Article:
Monday, April 02, 2012

Instead Of Asking Agencies to Lower Costs, Why Not Raise Expectations?

According to the ANA, 52% of marketers will ask their agencies to lower their internal costs. In other words, to become more cost-efficient.

But rather than lowering their costs, what if agencies asked their clients to raise their expectations?

What if agencies went to their clients and said, from now on, failure will no longer be lucrative in regards to our work? If the ads we create don’t perform, we don’t make a profit.

How many marketers do you think would say “yes” to something like that?

I don’t think that many, actually.

Because as attractive as it sounds on the surface, advertisers will think there’s a trick. “Why should failure no longer be lucrative?” they’ll ask.

And the next question would be, “How do you define failure?”

That’s a damn good question, isn’t?

And therein lies the rub. You see, because marketers have a difficult time defining failure or success, they keep asking agencies to cut here and cut there.

And ever so slowly, creativity dies of a thousand cuts.

So instead of dying slowly, let’s let creativity die of it’s own accord.

If what the agency creates doesn’t inspire, motivate or intrigue people into watching or participating, then yes, the agency doesn’t make a profit.

What would be the result?

Better work.

More sales.

And the end of 52% of marketers asking agencies to lower their internal costs.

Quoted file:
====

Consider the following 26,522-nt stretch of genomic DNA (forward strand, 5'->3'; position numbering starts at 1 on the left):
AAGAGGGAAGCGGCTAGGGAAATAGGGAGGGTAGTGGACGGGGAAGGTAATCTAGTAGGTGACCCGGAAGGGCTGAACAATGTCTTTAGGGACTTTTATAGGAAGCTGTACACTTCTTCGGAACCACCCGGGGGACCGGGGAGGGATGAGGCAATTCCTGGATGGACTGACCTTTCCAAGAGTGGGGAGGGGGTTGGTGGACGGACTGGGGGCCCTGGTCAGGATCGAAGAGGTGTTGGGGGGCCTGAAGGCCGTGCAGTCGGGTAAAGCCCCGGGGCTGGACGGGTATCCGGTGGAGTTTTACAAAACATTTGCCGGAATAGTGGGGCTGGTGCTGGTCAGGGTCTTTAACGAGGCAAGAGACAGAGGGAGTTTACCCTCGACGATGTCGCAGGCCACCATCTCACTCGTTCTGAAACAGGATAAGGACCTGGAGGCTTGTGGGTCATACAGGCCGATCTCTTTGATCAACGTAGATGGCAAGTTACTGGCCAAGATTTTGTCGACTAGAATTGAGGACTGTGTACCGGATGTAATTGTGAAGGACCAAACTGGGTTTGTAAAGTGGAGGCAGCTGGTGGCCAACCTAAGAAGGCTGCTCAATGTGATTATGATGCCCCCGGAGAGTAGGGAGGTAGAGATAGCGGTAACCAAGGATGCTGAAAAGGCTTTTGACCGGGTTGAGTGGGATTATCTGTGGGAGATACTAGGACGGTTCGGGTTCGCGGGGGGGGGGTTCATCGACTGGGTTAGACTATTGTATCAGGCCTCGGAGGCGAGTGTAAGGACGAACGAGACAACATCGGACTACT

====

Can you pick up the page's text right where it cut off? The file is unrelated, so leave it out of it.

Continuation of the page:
1 comment:

  1. fjmoricca12:02 PM

    This is a nice sentiment. Having just had a client question the value of our senior management, referring to us as "overhead", makes this post timely.

    As someone who is on the front lines dealing with sourcing, procurement and clients asking for more this idyllic scenario is as intoxicating as having the winning $600 million lottery ticket. The reality however is very different. The agency and it's work is not alone in the job of inspiring, motivating and intriguing people. Nor does doing all that necessarily result in more sales. Pile on top the fact that many clients still cannot or will not define any type of measurement for success or strong business objective for what they ask of their agencies and the recipe for continued commoditization of what we do is set.

    Agencies need to have courageous conversations with their clients about experimenting with various creative executions and campaign and be willing to have "disposable creative" - creative that serves a specific purpose for a specific audience for a specific time and then gets tossed. Quickly. Clients have to be willing to provide more data to help agencies create this type of work and let death come swiftly to that which is not moving the needle. There is great risk for both the client and the agency in this type of relationship. And for clients, it's much easier to deliver "cost cutting measures and savings" than to stand up and be courageous
    in experimentation.

    Agencies play their part in this ugly dance as well, willing to make cuts and look to "make it up later". The later almost always never comes.